The Mail & Guardian
INTERVIEW- Sudanese Al-Mahdi looks at SA model
Monday 25 April 2005
By Jean-Jacques Cornish, The Mail & Guardian
PRETORIA, Apr 22, 2005 — Sudan’s last democratically elected prime minister called for a South African model of negotiation, constitution-building and reconciliation in his country, which has experienced war for all but 10 years since gaining independence more than half a century ago.
Sadiq al-Mahdi told the Mail & Guardian, in an exclusive interview during his maiden visit to South Africa, he would seek Pretoria’s official intervention.
This in the week when African mediation efforts to resolve Sudan’s complex political situation moved up a gear. The presidents of Egypt, Nigeria and Ethiopia were locked in talks in the Egyptian resort town of Sharm al-Sheikh to end the Darfur conflict, while the Sudanese People’s Liberation Movement/Army (SPLM/A) leader, John Garang, appealed to all factions operating in south Sudan to reconcile at a South-South Dialogue Conference in Nairobi, Kenya.
Al-Mahdi, who was deposed by President Omar al-Bashir in a 1989 coup, spent eight years in jail under both Al-Bashir and former dictator Gafaar Numeiry. He believes the much- heralded peace deal signed last January between the government and the SPLM/A is merely the beginning of addressing Sudan’s problems.
“Sudan is at the stage that South Africa was when former president [FW] de Klerk freed Nelson Mandela,” he said.
“We still have to go through the equivalent of a Codesa [Convention for a Democratic South Africa] process and we also need a truth and reconciliation exercise.”
The Umma party that he leads has made its mark opposing dictatorships in Sudan. It has recently shown a rise in popular support. Umma won 10 of 12 elections held recently on university campuses.
Its next major test of strength will be elections scheduled in three years in terms of Sudan’s north-south peace deal.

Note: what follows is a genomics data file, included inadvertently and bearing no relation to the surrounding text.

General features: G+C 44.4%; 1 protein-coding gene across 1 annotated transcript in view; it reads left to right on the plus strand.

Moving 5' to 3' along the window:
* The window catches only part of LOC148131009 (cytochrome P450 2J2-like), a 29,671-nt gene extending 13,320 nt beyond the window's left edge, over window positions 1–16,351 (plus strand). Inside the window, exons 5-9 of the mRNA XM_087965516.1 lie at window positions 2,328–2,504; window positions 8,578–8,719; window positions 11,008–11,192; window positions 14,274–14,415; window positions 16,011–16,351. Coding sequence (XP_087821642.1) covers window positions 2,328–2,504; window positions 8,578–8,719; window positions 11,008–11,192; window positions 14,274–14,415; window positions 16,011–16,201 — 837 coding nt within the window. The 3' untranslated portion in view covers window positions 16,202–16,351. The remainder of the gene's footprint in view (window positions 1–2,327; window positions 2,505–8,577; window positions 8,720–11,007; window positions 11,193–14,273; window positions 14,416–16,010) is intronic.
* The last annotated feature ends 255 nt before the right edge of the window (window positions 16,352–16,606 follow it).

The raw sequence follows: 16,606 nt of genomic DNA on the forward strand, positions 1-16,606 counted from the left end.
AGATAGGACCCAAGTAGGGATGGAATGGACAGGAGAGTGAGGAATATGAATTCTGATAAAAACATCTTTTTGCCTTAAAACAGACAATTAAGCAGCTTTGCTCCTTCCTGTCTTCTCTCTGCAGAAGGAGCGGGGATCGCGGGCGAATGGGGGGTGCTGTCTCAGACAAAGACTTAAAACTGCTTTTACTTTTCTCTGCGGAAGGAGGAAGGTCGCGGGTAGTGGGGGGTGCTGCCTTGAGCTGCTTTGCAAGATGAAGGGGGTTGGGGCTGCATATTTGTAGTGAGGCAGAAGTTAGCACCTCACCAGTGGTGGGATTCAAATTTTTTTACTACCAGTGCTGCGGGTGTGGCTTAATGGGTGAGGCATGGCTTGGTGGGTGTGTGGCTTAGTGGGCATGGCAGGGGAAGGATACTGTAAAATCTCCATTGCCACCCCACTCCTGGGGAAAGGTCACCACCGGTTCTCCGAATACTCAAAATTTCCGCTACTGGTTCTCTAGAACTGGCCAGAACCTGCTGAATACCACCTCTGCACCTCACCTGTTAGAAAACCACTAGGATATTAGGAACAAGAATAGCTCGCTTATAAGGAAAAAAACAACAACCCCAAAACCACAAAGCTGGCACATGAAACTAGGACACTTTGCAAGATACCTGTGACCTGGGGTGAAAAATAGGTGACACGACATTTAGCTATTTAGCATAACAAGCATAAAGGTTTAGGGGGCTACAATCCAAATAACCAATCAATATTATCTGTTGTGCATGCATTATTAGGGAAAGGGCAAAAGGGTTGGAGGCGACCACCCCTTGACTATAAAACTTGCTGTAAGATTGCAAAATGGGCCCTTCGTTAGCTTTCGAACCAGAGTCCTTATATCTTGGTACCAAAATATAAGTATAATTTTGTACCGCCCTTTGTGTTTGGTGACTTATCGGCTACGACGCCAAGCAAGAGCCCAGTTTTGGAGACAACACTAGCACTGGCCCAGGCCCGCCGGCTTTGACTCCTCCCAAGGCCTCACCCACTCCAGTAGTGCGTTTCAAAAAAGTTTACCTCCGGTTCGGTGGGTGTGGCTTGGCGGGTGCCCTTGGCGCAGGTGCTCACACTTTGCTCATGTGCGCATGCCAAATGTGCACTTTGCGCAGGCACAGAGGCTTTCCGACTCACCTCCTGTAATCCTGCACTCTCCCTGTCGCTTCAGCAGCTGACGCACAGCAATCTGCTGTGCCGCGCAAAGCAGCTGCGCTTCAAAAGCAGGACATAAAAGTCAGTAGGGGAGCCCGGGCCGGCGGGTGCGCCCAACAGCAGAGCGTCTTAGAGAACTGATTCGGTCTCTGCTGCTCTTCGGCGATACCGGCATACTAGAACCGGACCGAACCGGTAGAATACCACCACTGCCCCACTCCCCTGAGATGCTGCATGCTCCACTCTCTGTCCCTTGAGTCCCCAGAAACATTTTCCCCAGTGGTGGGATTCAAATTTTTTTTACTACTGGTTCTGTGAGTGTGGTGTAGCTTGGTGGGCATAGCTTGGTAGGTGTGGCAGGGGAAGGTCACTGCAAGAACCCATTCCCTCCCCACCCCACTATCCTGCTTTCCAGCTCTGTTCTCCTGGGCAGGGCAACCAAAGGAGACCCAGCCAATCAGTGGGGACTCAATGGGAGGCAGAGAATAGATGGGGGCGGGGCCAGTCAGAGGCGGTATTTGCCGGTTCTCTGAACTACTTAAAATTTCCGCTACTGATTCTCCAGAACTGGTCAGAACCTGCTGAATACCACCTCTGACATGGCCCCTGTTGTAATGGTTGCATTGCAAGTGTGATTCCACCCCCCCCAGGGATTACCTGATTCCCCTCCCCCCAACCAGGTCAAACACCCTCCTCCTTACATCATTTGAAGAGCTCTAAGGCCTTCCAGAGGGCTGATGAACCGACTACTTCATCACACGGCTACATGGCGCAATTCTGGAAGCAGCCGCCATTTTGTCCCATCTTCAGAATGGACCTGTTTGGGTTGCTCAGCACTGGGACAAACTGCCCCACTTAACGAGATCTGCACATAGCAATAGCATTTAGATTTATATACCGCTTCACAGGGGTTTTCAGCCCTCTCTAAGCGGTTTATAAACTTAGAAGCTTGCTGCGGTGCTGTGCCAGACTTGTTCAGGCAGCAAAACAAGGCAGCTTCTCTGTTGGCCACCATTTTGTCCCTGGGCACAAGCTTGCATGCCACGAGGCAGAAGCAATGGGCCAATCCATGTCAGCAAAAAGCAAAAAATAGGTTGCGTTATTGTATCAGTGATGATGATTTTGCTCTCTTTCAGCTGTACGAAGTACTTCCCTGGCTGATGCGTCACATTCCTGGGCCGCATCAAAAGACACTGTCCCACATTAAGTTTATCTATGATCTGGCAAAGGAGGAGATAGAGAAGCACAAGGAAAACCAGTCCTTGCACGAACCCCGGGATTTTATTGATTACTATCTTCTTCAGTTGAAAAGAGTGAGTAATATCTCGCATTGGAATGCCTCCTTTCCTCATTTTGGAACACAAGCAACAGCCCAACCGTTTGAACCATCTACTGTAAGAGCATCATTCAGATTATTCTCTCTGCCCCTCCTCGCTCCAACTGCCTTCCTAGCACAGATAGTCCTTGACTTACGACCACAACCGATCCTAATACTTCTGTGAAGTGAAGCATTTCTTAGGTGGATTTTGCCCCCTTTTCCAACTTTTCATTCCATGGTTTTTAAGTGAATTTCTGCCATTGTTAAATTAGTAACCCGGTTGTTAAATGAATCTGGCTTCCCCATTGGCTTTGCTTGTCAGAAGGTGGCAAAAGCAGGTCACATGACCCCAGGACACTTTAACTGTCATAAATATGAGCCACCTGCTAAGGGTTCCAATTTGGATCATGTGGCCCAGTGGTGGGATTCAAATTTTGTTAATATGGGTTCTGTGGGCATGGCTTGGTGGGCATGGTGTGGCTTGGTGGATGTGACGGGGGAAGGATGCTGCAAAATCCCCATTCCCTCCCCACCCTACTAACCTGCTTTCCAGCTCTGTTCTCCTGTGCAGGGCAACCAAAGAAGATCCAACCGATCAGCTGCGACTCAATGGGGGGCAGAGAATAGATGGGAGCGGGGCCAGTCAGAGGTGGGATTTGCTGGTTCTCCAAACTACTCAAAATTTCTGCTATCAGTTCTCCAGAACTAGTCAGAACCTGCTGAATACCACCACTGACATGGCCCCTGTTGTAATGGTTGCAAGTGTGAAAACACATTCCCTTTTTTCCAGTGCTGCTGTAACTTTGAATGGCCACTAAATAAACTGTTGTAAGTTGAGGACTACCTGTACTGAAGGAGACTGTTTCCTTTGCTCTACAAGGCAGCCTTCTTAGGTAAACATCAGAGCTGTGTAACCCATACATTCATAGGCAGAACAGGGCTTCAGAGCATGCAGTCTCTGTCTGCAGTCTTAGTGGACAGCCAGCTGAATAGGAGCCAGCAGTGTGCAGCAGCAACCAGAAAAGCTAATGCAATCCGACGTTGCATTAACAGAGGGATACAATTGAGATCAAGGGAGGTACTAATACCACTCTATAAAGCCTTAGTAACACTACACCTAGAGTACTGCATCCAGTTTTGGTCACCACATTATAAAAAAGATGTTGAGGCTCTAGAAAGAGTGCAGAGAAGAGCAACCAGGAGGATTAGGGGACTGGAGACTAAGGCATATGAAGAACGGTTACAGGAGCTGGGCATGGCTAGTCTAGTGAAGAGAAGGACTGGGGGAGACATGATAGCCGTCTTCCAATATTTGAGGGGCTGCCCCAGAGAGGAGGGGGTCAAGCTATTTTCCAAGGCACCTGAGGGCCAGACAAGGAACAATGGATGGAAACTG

“If the protocols are implemented, if there are elections, I’m confident Umma will perform well. But there are so many problems before then,” he said.
“The protocols are based on some false assumptions. For example, the conflict in Sudan is presented simply as one between the Muslim north and the Christian south.
“In fact there are north-north conflicts. Darfur and Eastern Sudan are among these and there are south-south conflicts.
“It is also said the government of Sudan represents the north and the SPLM/A represents the south. This is untrue. These assumptions have haunted the agreement.
“Unless they are dealt with, the agreement won’t produce the stability and peace the country aspires to.
“The agreement is an action plan but in itself it is not sufficient.
Al-Mahdi said he is visiting South Africa because “its experience is exemplary to study, understand and benefit from”.
In meetings with the government and African National Congress officials, academics and NGOs he will be lobbying for South Africa to play a mediation role in Sudan as it has in other conflicts.
“South Africa is no enemy of Sudan. There would be no resentment from the Sudanese to this,” he said.
“Some mediators may not want South Africa to be involved. But the present Kenya-based mediation has reached the end of its tether. South Africa’s experience would be most beneficial in this phase of the development of the Sudanese problem.”
Al-Mahdi sees parallels between the rule of the Al-Bashir and the apartheid regime in South Africa.
“In Sudan we have a political climate not conducive to the pluralism that was growing at the end of the Eighties. At that point there was a coup and the administration that came tried to force a narrow, partisan, Islamist, Arab agenda on this pluralist society.
“We can draw many lessons from South Africa. Not only the Codesa process but also the TRC [Truth and Reconciliation Commission].
“We need to address past grievances in a non-vindictive way. That is the genius of the South African experience. Forgive, but don’t forget. The TRC successfully involved the religious dimension. Religion in public affairs addresses certain spiritual, moral and ethical aspects absent in secular politics. These are important bridge builders.”
The Oxford-educated economist, who was Sudan’s youngest prime minister at 31, said the government and SPLM/A are currently involved in a “happy-go-lucky exercise of taking the spoils in Sudan.
“The international community is happy with a success story in the peace deal and doesn’t want to look beyond it. But this apparent utopia won’t work. The deal that has been made is short-sighted: Hobson’s choice. We need to build an inclusive system that includes more than the government and SPLM/A.
“People cannot see things in proper reality now, but they will. Wishful thinking is no substitute for reality.”